The birds are too big to alight on the mountains.
Nonchalance of a step amplifies the weight of the wings,
but the voices are buried in the snow forever.
Dormant snakes bless the alphabets of the horizons and seething billboards.
Winters here are known for itchy tails, earbleeding and superfluous light.


A woman sleeps in a plaza wrapped in a book twice her size.
Shadows return to the sky smeared with her native language.
Passersby wear masks to scare the planets off,
to steal contaminated gasps and hangovers.
Weather isn’t the medium of the beasts covered by stinking stars,
whose voices are too weak for the giant letters and cold air.
The skins of decrepit goddesses, forgotten on the clotheslines,
shrink indefinitely. Geese practice applied scatology and eschatology
a long while before achieving the transparency of a cry.


Horses arrange the sky into a checkered pattern;
Wine spots elude the tablecloths they dance on
Spread out on dry grass. The clouds put through a dishwasher
Slowly fold up and fall into the canyons where coyotes
And rabbits laugh at ancient rotting SUVs.

Horses play chess with mice,
Words with twisted etymologies flounder between the ears. Horses
Trample over faded photographs brought from the Old World
Along with their ancestors and outdated bicycle wheels.

Unsound grandiloquence of the horizon is still as thin as horsehair.


I remember skiffs covered with cobwebs
drifting downstream, oar blades underwater,
spiders dancing above, their vast burning shadows
chilling trash on the banks, gulping vodka;
long feathered tongues of the earthlings
were unable to lick the chains of the puddles
off the streets with a cracked skyline.

The nights were cold for ancestor worship.
Planets and stars didn’t exist, nor did typos,
cigarettes didn’t light.
I was grateful to everything that could be silent:
currant bushes, outhouses, buckets of water.
Neighbors were looking for doormats and newspapers
to wrap themselves up. No one was going to die.

hoary kingdoms

Their xenophobic
misogynistic gods seem marvelous
like antique furniture: you have
no idea how animals
are using them every night.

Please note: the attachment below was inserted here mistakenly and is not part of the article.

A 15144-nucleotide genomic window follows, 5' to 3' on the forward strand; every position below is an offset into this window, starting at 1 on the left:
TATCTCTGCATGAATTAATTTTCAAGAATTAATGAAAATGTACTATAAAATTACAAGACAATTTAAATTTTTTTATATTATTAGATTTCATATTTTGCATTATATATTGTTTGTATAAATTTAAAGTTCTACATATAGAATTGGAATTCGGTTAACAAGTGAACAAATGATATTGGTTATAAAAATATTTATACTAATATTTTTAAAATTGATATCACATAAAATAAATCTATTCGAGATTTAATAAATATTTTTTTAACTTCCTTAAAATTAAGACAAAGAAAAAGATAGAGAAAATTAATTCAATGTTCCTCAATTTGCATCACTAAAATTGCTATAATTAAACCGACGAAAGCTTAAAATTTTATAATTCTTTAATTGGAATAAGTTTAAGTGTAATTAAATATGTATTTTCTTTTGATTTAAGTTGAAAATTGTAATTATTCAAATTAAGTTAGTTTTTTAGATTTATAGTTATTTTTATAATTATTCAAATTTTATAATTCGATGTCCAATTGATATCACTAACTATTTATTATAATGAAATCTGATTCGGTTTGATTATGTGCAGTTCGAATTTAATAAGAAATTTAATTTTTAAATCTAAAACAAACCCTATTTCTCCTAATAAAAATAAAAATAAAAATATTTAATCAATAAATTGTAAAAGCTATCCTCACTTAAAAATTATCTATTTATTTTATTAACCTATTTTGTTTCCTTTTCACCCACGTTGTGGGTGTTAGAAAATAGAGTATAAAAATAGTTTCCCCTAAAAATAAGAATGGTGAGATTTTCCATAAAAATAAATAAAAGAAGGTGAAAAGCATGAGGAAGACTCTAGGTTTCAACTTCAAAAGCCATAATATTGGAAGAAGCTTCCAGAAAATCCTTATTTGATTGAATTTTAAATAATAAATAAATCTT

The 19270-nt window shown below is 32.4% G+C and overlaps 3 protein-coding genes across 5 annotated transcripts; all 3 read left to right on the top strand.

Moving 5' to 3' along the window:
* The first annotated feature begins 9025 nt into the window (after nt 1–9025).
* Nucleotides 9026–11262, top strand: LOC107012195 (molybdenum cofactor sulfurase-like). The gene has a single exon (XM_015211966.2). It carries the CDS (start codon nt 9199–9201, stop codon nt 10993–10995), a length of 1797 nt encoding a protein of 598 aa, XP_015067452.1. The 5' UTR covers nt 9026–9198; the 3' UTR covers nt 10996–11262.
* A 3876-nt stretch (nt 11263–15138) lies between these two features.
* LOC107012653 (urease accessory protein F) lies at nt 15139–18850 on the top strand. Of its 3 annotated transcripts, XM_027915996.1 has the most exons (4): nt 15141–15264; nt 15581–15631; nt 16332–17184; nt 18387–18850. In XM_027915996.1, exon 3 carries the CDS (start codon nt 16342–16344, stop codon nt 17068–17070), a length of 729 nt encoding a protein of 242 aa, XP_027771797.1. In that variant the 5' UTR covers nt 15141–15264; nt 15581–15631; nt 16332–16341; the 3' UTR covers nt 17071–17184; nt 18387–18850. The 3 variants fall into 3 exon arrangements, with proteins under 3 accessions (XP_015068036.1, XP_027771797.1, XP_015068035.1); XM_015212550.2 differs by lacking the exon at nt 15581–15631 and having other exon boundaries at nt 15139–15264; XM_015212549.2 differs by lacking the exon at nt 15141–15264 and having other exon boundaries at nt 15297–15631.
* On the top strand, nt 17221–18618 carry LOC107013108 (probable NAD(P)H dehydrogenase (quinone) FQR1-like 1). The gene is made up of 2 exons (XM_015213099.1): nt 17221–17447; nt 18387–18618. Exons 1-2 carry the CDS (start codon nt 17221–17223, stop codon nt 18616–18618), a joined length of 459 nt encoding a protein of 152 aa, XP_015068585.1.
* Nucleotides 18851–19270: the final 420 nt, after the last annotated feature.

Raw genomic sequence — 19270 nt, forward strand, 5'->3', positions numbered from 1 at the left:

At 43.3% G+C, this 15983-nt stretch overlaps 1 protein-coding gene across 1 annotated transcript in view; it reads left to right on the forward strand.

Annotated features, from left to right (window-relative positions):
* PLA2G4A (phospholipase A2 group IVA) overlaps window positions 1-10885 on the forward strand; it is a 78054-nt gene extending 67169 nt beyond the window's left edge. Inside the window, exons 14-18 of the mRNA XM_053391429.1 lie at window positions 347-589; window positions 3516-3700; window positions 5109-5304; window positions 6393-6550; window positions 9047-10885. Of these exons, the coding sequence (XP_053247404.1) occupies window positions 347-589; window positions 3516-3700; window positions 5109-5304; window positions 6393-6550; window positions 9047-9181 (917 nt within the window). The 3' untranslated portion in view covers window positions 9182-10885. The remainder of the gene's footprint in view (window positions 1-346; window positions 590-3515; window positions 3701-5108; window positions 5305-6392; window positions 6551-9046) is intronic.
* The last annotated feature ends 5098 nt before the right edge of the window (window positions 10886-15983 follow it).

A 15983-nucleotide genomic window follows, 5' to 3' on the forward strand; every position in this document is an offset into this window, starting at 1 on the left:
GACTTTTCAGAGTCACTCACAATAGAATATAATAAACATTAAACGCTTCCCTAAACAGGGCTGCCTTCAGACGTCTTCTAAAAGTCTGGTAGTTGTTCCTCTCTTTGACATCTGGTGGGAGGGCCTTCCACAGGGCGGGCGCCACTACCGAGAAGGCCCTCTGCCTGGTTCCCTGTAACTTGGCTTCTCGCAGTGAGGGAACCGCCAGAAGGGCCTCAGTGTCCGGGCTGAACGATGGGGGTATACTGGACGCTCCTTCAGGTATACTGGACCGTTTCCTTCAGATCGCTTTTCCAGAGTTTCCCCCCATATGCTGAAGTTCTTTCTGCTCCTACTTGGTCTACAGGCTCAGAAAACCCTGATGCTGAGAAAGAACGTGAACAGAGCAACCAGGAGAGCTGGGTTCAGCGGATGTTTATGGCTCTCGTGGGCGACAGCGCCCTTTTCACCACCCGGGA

But the songs of moths are lost
with the shards of broken windows,
and ascending domains of frogs
and lizards deny imagination.
As to the road signs, they are
inscrutable like the pictograms
on Alpine rugs.

bright blue

They kiss leaning towers of prosperous lands,
bright blue creatures of obscure grimoires, they kiss
rotten pineapples and
melting ice cream.
Mosquitoes swarm around them recollecting
days of yore with pleasure, but neither crows
nor tortoises remember human sacrifices. Yes,
I believe paper napkins can destroy universities.


soviet factories produced plenty of attire
to be worn by the whole planet but in fact
even their own population had to wear hungarian sneakers
bulgarian raincoats and mongolian hats
because all soviet industry and agriculture
worked exclusively for totalitarian regimes
of the past and the future and for
extraterrestrial dictatorships
that’s why the aztecs incas and babylonians
let alone the troglodytes knew the hammer
and sickle symbol so well

{from the comments on tourists vs. travelers}


There are countless ways of growing watermelons on the hills,
far off from potholed highways.
There are countless ways to believe in angels swearing into bullhorns,
but trees are too straight to reach heavens,
shadows too long to cover the footprints.
The royal couple lives in a shack made of slide rules,
corkscrews and alarm clocks winded
by the winds, never mind the pun, their bothersome music
and the banality of it all.

{after the comments on behind}


Each winter old astronauts sleep in the mountains.
Fingers grow everywhere in the snow like ballpoint pens
after the Deluge. The best always die first,
Noah used to say. Do you by any chance believe that?
Wasn’t he just a misogynist control freak? Don’t good
things last forever? Or is forever too time-consuming
to your taste? The best always die first, but carpenters
escape from the disciples into outer space and cease
clipping the hair and nails and roar with joy. Haven’t you seen
the planes and mallets in museums, those they left behind?